The third movement, marked Scherzo (Joke), refers to the toy soldier joke of the first movement, and uses the same rhythmic motive of a dotted eighth-note and a sixteenth-note. This stuttering, off-kilter dance is contrasted by the mock pomposity and fat congeniality of the trio section. Beethoven actually considered the possibility of retracting this movement from the work, perhaps because of its abruptly short length, but it stands well as a breath of fresh air between the intense searchings of the adagio and the conflict and tumult of the finale.
The Allegro Finale is somewhat of a battle scene, with themes presented in minor and in major, dialogue between violin and piano, and fluctuation between triumph and despair. By the time the movement reaches the fugato section, an homage to the strict imitative style of Bach, it seems that the piece will resolve itself sternly and forebodingly. Beethoven, however, works away from the fugato, and explores the movement's main lyrical motif in distant key areas. Thus, the piece is given a feeling of reflection, of one final, whimsical and nostalgic moment, before a brisk Presto leaves no doubts that the piece will fly to a triumphant but sinister close in c minor.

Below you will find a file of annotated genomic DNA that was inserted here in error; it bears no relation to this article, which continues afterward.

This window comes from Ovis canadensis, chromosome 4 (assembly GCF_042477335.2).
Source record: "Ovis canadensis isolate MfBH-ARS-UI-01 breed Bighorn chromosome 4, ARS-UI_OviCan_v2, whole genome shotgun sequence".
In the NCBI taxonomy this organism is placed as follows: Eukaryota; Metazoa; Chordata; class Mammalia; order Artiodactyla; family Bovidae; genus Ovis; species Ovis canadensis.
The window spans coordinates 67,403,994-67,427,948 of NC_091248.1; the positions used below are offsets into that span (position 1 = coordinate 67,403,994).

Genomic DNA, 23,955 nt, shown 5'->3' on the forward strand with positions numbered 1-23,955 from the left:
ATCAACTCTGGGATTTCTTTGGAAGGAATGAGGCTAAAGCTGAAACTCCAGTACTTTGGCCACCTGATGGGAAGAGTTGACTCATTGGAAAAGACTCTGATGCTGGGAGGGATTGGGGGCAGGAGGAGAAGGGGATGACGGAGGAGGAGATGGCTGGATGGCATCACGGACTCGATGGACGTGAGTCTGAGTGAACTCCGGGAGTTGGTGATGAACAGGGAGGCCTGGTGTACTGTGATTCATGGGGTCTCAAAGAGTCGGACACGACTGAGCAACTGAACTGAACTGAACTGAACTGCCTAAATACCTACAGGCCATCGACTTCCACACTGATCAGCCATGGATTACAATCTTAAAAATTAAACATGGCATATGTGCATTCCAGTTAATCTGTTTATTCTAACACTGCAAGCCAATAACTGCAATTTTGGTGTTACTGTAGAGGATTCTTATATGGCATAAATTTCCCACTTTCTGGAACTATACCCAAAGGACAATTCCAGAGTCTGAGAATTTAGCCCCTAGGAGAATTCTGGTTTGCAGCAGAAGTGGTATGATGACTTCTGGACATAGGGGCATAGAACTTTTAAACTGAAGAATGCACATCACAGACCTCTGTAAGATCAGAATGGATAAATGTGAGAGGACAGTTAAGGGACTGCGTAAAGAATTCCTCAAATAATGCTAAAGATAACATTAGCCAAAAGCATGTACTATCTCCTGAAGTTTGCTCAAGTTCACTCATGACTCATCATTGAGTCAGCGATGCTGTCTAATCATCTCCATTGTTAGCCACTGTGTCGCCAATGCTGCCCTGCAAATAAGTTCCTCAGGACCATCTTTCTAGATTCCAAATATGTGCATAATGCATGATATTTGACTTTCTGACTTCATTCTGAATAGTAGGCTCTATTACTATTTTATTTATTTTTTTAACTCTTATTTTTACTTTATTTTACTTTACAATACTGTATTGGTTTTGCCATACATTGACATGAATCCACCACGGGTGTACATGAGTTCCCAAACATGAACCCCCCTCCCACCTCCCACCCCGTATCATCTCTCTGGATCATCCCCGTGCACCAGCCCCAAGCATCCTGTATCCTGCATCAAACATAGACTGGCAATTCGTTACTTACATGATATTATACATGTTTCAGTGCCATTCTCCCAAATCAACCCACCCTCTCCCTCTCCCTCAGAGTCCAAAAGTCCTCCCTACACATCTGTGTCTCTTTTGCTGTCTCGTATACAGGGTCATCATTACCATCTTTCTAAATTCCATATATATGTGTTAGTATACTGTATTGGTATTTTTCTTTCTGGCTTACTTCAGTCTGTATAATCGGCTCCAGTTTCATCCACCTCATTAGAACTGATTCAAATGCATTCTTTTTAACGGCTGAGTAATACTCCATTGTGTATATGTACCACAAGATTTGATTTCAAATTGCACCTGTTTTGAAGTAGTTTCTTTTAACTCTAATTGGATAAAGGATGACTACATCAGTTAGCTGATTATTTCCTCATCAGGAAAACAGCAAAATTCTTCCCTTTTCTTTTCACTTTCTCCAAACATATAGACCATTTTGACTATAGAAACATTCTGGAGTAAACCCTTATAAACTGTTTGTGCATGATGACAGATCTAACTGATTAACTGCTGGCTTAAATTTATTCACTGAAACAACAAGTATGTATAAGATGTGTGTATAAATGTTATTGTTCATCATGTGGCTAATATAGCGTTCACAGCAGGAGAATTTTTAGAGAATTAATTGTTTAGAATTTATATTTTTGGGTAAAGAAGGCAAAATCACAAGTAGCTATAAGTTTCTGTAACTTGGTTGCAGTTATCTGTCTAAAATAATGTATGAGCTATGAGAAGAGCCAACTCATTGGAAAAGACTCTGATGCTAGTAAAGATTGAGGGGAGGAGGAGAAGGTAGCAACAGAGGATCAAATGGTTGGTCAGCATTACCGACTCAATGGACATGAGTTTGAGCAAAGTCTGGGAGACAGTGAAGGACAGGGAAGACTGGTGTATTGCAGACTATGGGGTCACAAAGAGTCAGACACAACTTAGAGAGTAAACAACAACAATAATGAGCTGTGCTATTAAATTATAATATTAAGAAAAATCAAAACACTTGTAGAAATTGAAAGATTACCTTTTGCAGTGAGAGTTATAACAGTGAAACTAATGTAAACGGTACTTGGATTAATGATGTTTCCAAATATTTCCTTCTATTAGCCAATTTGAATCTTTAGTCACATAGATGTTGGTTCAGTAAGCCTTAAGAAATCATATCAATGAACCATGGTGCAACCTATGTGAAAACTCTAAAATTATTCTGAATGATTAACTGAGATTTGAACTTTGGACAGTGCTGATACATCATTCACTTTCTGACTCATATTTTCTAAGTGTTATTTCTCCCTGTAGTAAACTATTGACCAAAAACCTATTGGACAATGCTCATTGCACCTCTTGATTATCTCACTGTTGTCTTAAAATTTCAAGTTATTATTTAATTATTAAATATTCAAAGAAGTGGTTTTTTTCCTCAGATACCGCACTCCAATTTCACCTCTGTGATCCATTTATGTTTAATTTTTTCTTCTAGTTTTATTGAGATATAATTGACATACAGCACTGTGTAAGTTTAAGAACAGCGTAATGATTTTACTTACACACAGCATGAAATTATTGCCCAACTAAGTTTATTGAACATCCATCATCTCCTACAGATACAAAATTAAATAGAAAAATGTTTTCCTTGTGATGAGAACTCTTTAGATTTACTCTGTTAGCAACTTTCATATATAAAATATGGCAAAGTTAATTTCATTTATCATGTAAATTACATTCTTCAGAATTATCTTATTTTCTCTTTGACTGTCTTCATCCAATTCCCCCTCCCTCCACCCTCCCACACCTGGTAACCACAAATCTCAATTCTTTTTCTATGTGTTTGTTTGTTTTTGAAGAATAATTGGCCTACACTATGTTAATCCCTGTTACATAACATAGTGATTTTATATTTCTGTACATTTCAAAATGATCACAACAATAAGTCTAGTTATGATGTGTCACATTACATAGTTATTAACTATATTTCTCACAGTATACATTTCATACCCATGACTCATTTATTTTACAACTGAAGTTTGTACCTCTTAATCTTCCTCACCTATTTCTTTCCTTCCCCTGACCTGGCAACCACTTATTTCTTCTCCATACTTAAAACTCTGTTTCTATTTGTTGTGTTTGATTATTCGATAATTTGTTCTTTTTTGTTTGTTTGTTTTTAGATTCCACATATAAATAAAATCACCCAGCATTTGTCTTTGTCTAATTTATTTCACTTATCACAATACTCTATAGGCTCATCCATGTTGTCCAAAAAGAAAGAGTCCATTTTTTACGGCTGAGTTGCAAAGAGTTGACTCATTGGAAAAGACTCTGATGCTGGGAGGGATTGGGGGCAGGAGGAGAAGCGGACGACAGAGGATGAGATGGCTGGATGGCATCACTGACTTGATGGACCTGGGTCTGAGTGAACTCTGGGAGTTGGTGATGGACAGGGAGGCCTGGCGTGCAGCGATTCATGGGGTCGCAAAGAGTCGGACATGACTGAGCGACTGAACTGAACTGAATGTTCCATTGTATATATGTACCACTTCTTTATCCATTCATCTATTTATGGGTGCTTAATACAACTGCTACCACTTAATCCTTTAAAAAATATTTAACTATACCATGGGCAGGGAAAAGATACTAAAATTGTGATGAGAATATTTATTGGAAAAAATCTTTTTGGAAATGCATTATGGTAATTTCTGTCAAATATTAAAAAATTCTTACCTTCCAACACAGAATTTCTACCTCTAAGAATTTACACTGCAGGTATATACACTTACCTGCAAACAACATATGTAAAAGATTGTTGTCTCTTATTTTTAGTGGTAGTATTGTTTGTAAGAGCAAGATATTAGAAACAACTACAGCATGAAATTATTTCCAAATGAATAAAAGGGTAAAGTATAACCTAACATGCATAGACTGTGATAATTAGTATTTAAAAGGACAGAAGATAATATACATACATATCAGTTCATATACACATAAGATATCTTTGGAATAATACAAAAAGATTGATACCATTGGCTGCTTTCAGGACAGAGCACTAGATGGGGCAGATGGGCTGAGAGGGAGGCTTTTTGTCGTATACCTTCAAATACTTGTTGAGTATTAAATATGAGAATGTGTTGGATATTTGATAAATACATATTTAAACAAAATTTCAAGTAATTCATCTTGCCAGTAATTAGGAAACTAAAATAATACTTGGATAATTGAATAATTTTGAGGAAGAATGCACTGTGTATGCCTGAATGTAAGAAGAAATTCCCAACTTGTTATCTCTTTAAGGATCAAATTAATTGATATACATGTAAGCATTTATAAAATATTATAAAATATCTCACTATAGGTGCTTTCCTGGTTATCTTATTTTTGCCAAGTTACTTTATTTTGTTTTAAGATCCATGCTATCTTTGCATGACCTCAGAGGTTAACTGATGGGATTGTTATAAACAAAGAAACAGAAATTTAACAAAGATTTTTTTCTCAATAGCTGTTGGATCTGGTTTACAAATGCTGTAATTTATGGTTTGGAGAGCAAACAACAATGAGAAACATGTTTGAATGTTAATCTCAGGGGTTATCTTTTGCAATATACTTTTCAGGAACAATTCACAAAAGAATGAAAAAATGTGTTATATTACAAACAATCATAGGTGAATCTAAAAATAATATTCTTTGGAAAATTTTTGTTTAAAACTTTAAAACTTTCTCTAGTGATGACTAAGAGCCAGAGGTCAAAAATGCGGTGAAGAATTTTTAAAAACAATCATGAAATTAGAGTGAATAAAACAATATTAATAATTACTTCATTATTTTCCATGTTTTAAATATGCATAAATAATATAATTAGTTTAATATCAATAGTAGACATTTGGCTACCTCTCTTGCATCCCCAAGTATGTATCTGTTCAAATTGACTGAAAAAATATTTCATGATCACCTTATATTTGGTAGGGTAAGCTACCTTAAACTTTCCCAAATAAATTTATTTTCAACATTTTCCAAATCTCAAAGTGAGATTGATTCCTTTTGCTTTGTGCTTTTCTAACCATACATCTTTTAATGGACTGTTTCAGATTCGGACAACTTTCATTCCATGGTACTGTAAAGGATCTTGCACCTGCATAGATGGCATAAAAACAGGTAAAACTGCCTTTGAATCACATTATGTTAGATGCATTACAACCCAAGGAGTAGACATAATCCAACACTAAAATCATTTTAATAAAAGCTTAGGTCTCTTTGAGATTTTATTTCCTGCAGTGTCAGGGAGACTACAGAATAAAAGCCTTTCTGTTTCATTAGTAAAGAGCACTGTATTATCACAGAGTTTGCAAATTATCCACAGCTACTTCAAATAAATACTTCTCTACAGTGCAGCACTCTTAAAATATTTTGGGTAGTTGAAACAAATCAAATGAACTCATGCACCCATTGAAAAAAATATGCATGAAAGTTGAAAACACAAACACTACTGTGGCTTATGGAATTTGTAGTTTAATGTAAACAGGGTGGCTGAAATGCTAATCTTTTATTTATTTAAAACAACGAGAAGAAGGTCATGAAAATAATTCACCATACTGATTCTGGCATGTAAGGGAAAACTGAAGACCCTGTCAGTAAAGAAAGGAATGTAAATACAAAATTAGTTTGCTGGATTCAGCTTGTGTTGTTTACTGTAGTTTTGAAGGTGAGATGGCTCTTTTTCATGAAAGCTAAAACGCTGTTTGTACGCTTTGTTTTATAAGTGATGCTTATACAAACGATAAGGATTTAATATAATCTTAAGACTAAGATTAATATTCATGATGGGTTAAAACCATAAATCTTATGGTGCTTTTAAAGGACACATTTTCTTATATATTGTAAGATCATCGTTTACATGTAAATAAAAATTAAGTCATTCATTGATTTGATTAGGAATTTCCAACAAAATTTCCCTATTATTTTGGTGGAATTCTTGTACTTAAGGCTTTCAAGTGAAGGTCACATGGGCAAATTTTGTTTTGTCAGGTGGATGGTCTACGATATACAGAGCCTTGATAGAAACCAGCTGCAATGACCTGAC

Written in 1802, the piece comes from a period of great productivity for Beethoven, and also from the year in which he penned his Heileginstadt Testament, a personal document in which the composer calls upon himself to write for the sake of humanity, despite his ironic and imprisoning deafness. This writing was not known publicly until after Beethoven's death, and helps to explain the probing, introspective, and stormy nature of works in this period. More importantly, it asserts the inherent necessity of art for humanity, and of Beethoven's understanding of the divine as an empowering force to which he owed his abilities. If Bach was inspired to write for God, Beethoven was inspired to write for man on behalf of God, in essence the Messiah of music on earth.